This video profiles the educational opportunities for children and adults too in the Bridgewater – Lunenburg – Mahone Bay triangle, including the public schools particularly the newly-opened Bluenose Academy (primary to grade 9) in Lunenburg, Park View Education Centre (grades 10-12, with a variety of options including the International Baccalaureate as well as skilled trades) and the Francophone Centre Scolaire de la Rive-Sud (primary to grade 12) and also the private but accessible South Shore Waldorf School in Blockhouse, and Nova Scotia Community College programs in Bridgewater and Lunenburg.
When you combine the educational opportunities with the sane lifestyle and the beauty around us, Lunenburg County is a great area to raise a family.
Exciting things are happening around the old Blockhouse School near Mahone Bay. The 1962 building has been abandoned since the local French Acadian school moved to its new location outside Bridgewater in 2010. That left the property in the hands of the Municipality of the District of Lunenburg (MODL). Plan B was to bulldoze the property. They were looking for someone with Plan A.
A growing group of people has been coming together around a vision – repurpose the building, and show the world how it can be done. Insulate it to its eyeballs and add active and passive solar heating. Use it as a business incubator for projects that will make the area more self-sufficient and sustainable. Plant perennials that will add to our food supply in the long term, and teach people how to do the same. Aquaponics. Permaculture. Green roof. Composting toilets. Time-share commercial kitchen.
All these things have been done elsewhere; we just need a model of how to do it here.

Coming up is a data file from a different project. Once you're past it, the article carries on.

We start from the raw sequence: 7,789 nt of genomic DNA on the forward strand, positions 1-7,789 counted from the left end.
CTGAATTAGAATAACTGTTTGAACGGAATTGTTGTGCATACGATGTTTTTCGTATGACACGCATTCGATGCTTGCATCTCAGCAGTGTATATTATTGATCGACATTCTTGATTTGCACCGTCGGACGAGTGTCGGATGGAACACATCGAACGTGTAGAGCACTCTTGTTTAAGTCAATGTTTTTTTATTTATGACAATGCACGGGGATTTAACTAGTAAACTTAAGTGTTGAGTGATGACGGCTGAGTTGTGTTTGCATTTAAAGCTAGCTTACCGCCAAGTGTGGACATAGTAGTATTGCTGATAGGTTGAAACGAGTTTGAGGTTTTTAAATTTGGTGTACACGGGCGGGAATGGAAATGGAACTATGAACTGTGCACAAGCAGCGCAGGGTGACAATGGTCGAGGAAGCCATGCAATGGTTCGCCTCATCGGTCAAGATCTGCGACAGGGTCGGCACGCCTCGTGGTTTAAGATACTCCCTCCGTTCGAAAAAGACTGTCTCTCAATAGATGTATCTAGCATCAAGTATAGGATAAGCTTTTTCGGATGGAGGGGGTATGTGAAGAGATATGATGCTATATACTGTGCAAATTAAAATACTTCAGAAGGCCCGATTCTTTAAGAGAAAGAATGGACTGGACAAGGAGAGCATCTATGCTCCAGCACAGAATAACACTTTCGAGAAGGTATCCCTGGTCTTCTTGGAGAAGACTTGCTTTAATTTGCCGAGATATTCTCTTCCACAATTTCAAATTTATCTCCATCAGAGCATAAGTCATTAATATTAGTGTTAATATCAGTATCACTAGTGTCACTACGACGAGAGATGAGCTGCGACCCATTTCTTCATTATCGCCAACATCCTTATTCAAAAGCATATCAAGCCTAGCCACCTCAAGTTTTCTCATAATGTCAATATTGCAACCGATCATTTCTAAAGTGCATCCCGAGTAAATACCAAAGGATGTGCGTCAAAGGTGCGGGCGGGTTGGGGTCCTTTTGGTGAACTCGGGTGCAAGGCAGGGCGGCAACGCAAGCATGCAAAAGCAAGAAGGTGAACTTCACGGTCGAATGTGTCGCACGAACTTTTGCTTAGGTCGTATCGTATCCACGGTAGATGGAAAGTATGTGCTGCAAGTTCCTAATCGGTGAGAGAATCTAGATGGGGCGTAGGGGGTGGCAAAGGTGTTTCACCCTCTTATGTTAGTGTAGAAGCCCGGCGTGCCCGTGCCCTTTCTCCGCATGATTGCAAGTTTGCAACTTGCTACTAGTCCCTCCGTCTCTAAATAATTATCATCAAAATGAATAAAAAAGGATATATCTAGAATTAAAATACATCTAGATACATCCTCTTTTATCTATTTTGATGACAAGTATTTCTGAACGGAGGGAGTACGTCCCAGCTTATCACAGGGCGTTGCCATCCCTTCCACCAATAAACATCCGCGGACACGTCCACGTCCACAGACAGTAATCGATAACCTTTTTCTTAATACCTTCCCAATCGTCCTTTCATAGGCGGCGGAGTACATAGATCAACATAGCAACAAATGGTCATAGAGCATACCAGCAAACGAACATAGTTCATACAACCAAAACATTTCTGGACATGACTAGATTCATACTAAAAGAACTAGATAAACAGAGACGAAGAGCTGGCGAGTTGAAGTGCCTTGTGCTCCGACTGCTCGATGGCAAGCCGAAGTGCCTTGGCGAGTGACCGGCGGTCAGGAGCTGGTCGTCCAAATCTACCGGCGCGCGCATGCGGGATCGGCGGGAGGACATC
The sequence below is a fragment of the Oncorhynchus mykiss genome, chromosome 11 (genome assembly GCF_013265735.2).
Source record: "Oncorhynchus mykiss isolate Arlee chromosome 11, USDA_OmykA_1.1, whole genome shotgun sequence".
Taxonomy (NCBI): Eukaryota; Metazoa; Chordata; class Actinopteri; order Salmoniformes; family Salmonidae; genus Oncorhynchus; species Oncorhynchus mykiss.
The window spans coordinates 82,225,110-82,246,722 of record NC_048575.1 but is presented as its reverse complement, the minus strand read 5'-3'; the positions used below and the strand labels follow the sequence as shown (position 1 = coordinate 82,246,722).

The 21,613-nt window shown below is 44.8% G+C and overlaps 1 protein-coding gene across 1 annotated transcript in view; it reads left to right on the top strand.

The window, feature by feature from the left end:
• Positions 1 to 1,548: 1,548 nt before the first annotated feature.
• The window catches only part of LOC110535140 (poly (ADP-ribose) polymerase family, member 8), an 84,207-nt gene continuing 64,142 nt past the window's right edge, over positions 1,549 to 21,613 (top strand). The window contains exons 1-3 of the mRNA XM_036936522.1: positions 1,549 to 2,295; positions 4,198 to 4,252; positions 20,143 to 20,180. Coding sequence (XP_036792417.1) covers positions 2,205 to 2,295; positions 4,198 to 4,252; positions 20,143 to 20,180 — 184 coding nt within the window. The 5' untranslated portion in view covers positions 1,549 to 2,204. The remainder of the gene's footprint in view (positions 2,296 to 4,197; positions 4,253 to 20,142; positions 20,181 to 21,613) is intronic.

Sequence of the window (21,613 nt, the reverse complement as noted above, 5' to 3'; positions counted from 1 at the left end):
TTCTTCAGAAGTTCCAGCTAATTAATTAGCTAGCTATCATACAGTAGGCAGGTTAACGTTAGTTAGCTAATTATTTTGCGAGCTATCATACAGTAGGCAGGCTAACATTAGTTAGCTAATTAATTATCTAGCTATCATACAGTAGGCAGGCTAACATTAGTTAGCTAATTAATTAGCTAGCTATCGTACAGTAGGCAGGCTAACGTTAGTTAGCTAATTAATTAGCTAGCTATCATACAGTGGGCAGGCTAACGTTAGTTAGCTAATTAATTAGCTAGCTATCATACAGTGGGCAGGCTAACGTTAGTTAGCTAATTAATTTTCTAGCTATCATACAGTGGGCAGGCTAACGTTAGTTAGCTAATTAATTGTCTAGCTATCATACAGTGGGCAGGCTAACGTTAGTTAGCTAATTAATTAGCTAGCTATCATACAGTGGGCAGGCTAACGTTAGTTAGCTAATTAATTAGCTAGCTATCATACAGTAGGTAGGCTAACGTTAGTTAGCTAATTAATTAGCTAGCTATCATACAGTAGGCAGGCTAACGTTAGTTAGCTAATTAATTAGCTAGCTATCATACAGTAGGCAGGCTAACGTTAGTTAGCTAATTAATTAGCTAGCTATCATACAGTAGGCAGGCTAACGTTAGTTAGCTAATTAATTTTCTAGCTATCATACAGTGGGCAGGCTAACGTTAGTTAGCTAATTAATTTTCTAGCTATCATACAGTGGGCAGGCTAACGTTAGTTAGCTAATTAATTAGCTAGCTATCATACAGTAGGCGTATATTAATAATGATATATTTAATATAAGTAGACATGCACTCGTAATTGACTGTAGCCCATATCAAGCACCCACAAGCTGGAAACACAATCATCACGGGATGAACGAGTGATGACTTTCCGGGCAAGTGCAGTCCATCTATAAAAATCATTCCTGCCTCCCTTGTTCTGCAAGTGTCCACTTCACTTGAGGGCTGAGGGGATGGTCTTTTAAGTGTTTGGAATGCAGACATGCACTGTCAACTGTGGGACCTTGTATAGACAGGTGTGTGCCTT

Got French Acadian roots? Lots of people do. A few years after taking over mainland Nova Scotia from the French and founding Halifax in 1749, the British drove the Acadian settlers from the soil they had tilled for generations.
Some years later, many Acadians came back to Nova Scotia and lived quietly in remote communities, not calling much attention to themselves, making waves only at sea in their fishing boats. Over time, many of their descendants assimilated into the larger English-speaking culture.
In the last number of years, however, Acadian culture and language have been waking up. A province-wide French Acadian school board runs 21 Francophone schools throughout the province, and a network of organizations and community centres ensure that Acadian arts and culture enrich the fabric of Nova Scotia.
*Items are printed on demand in the USA by CafePress. In my experience, items printed on paper, fridge magnets and posters have come through the mail without duty. However, any clothing not made in the USA (i.e. most of it), mugs and certain other items require duty (18%, I think) as well as GST/HST to be paid at the post office. Your experience may vary.
Clothing made in the USA is clearly marked as such in the shop.